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Secondary failure of nasal intermittent positive pressure ventilation using the Monnal D: effects of changing ventilator.
  1. I E Smith,
  2. J M Shneerson
  1. Respiratory Support and Sleep Centre, Papworth Hospital, Cambridge, UK.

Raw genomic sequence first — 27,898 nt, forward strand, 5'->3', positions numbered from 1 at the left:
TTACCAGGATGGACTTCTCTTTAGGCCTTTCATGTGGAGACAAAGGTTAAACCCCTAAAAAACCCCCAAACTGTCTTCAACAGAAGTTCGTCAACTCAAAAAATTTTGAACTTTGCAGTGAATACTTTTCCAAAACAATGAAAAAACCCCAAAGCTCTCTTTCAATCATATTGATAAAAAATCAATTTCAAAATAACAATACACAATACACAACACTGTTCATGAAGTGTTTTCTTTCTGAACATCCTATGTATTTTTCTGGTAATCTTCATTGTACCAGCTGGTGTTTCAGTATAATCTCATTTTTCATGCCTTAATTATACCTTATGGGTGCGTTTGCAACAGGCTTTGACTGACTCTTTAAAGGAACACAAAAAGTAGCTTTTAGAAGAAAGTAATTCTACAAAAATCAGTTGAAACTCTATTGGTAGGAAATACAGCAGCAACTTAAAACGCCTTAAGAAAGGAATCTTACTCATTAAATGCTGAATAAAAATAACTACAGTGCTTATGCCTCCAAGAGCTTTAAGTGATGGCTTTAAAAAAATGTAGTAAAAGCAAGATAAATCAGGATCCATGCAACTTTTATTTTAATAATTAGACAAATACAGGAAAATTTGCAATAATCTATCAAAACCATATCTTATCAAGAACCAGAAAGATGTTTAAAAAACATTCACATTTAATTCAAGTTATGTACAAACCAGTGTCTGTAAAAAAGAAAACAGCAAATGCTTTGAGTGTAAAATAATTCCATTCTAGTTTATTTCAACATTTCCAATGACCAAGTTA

BACKGROUND: Some patients started on nasal intermittent positive pressure ventilation (NIPPV) with the Monnal D ventilator deteriorate after a period. The effects of changing them to the Nippy ventilator were investigated. METHODS: The records of such patients were examined retrospectively. Comparisons were made between blood gas tensions and overnight oximetry records before NIPPV, 12 weeks after the initiation of NIPPV with the Monnal D, at the time of deterioration, and 12 weeks after initiation of treatment with the Nippy ventilator. RESULTS: Ten patients (seven women) were identified. Prior to starting NIPPV their mean (SD) age was 59.6 (8.39) years and their mean arterial oxygen and carbon dioxide tensions (PaO2 and PaCO2) while breathing air were 6.1 (1.79) and 9.6 (3.28) kPa, respectively. All were started on NIPPV with the Monnal D with improvements in symptoms, PaO2, PaCO2, and overnight oximetry after 12 weeks of treatment. After a mean interval of 118 (69.0) weeks all measures of ventilation had deteriorated and the patients were converted to the Nippy ventilator. Twelve weeks after initiation of treatment with the Nippy ventilator symptoms and overnight oximetry were improved again and the mean PaO2 and PaCO2 were 8.9 (1.27) and 6.9 (0.45) kPa, respectively. After a total mean period of 59 (26.9) weeks on the Nippy all but one of the patients have maintained this improvement. CONCLUSIONS: Support with NIPPV using the Monnal D ventilator may fail after an interval and changing to the Nippy ventilator can reverse this deterioration, probably because of its superior responsiveness to leaks and patient effort. The regular follow up of patients on long term NIPPV is necessary if secondary treatment failure is to be identified and effectively treated.

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